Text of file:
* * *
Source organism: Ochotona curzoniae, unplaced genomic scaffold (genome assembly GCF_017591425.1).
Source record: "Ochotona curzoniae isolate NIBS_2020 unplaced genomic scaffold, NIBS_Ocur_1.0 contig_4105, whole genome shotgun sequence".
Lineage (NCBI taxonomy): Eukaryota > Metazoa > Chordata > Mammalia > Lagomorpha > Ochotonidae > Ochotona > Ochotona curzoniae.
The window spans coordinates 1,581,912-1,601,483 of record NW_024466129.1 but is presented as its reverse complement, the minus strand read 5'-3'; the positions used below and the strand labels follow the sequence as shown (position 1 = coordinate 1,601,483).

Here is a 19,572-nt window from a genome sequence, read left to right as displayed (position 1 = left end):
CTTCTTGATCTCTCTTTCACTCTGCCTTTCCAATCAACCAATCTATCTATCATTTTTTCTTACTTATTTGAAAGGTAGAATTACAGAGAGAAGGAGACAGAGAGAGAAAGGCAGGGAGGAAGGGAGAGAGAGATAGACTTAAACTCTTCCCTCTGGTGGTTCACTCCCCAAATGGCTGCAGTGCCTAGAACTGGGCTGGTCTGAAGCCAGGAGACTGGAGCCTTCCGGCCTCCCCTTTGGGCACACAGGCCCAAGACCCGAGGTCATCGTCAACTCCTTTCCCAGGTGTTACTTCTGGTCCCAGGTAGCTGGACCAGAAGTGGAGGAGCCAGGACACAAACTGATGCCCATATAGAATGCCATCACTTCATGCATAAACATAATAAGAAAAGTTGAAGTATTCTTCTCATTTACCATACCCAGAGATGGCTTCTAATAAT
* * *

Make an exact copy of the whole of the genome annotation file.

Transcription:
Source organism: Ochotona curzoniae, unplaced genomic scaffold (genome assembly GCF_017591425.1).
Source record: "Ochotona curzoniae isolate NIBS_2020 unplaced genomic scaffold, NIBS_Ocur_1.0 contig_4105, whole genome shotgun sequence".
Lineage (NCBI taxonomy): Eukaryota > Metazoa > Chordata > Mammalia > Lagomorpha > Ochotonidae > Ochotona > Ochotona curzoniae.
The window spans coordinates 1,581,912-1,601,483 of record NW_024466129.1 but is presented as its reverse complement, the minus strand read 5'-3'; the positions used below and the strand labels follow the sequence as shown (position 1 = coordinate 1,601,483).

Here is a 19,572-nt window from a genome sequence, read left to right as displayed (position 1 = left end):
CTTCTTGATCTCTCTTTCACTCTGCCTTTCCAATCAACCAATCTATCTATCATTTTTTCTTACTTATTTGAAAGGTAGAATTACAGAGAGAAGGAGACAGAGAGAGAAAGGCAGGGAGGAAGGGAGAGAGAGATAGACTTAAACTCTTCCCTCTGGTGGTTCACTCCCCAAATGGCTGCAGTGCCTAGAACTGGGCTGGTCTGAAGCCAGGAGACTGGAGCCTTCCGGCCTCCCCTTTGGGCACACAGGCCCAAGACCCGAGGTCATCGTCAACTCCTTTCCCAGGTGTTACTTCTGGTCCCAGGTAGCTGGACCAGAAGTGGAGGAGCCAGGACACAAACTGATGCCCATATAGAATGCCATCACTTCATGCATAAACATAATAAGAAAAGTTGAAGTATTCTTCTCATTTACCATACCCAGAGATGGCTTCTAATAAT